Can you let me know the make and model of the non NHS CPAP machine you have bought because now that I have AF I would be interested in trying again.


  • Hi Michael,

    My machine is the Apex ICH Auto. I use the Mirage Quattro FX CPAP mask. Both were purchased. This can be expensive but to me the advantages out weigh the cost. I have attached a link were I bought these items. The machine might have been superseded by now. But you need an automatic machine that controls the pressure depending on air resistance in the mask. I have tried a number of masks of different types but the above beats them all and I can live with it. It is light and relatively comfortable. The types with the head clamps I cannot live with.

    The machine does not change or effect the AF, but you feel a lot fresher and better when awake.

    Hope this helps


  • Many thanks Ken for this response. I shall look into all this again based on your feedback. Very helpful.


  • Hi

    I've posted on here before something similar but got little to no response! I've had that experience a few times and its alarming. Like you I'm a very healthy weight, non smoker, fit, mild alcohol consumption...I went to my GP about it and he checked my throat, airways etc...said it's almost certainly not Sleep Apnoea. He felt is was probably stress or anxiety related which is a fairly common complaint. I'm not so sure...I'm seeing my EP in early August and will certainly be raising it then.

    I would research the stress/anxiety route; quite a bit of info on it..

    Cheers, Jamie

  • Thanks everyone.

    I'm particulary concerned at how GP's abuse the stress/anxiety diagnosis. I spent years attending my local GP with complaints of dizziness and irregular heartbeat and was consistently told it was stress/anxiety, when I now understand it was likely to have been AF.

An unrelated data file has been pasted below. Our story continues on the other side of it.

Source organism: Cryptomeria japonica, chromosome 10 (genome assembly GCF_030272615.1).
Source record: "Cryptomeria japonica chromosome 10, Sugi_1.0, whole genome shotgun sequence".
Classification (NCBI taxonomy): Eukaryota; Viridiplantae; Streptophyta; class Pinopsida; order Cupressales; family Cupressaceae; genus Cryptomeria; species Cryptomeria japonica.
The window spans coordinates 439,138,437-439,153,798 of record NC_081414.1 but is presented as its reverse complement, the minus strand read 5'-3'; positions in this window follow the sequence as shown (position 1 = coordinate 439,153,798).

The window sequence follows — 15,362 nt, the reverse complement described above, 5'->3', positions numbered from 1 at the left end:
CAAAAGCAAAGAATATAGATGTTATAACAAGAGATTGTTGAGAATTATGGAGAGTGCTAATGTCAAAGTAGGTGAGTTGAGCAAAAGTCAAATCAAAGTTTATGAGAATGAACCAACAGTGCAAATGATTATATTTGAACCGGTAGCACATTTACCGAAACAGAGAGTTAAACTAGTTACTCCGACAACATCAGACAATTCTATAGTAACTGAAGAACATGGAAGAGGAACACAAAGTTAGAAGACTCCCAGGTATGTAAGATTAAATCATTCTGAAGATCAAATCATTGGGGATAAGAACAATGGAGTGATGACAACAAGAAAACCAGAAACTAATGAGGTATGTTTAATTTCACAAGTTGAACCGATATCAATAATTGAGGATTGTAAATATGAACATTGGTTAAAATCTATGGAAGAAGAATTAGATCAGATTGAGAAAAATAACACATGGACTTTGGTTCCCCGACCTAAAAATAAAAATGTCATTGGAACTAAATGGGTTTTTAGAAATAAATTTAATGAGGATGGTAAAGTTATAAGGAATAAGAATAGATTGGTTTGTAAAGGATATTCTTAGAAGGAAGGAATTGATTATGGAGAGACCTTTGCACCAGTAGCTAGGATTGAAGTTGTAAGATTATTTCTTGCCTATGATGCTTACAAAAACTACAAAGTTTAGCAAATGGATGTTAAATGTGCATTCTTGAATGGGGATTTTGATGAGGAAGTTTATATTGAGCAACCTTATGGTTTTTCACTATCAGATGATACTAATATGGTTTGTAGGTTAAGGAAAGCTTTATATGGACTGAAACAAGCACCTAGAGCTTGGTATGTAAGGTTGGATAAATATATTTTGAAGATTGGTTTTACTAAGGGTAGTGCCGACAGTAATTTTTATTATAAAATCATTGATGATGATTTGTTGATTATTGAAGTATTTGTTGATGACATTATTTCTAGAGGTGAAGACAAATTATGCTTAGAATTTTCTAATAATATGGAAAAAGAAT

Although I do not fit the profile for apnoea, I maintain that all cases of suspected apnoea should be investigated. I'll be following this up myself.

  • This was a strange point in time that this post came up I booked see my GP today as I seem to be having this a lot since my failed ablation. The sudden lose of breath wakes me with a real gasping for a few seconds to such a degree it has woken the wife.

  • thanks romeo for your query. I wake up between 5 & 6 am, dizzy & sever stomach ache. this lasts until mid afternoon.understandably I am shattered. this as been going on for 18 months & use to last for a couple of days but the latest episode as lasted 5 GP seems lost. if sleep arnoea could be the cause it will certainly help me!

  • thanks to every one who replied to this.

    since i was a child i have had a sleep problem. my mind screams at me to wake up but my body remains asleep; it's understandably terrifying. it only happens occasionally, but when i do wake I am gasping for air. oddly, my GP and cardio are unaware of a link between AF and sleep apnoea, which i find unacceptable, surely if they Googled the evidence, it's worth considering.

You may also like...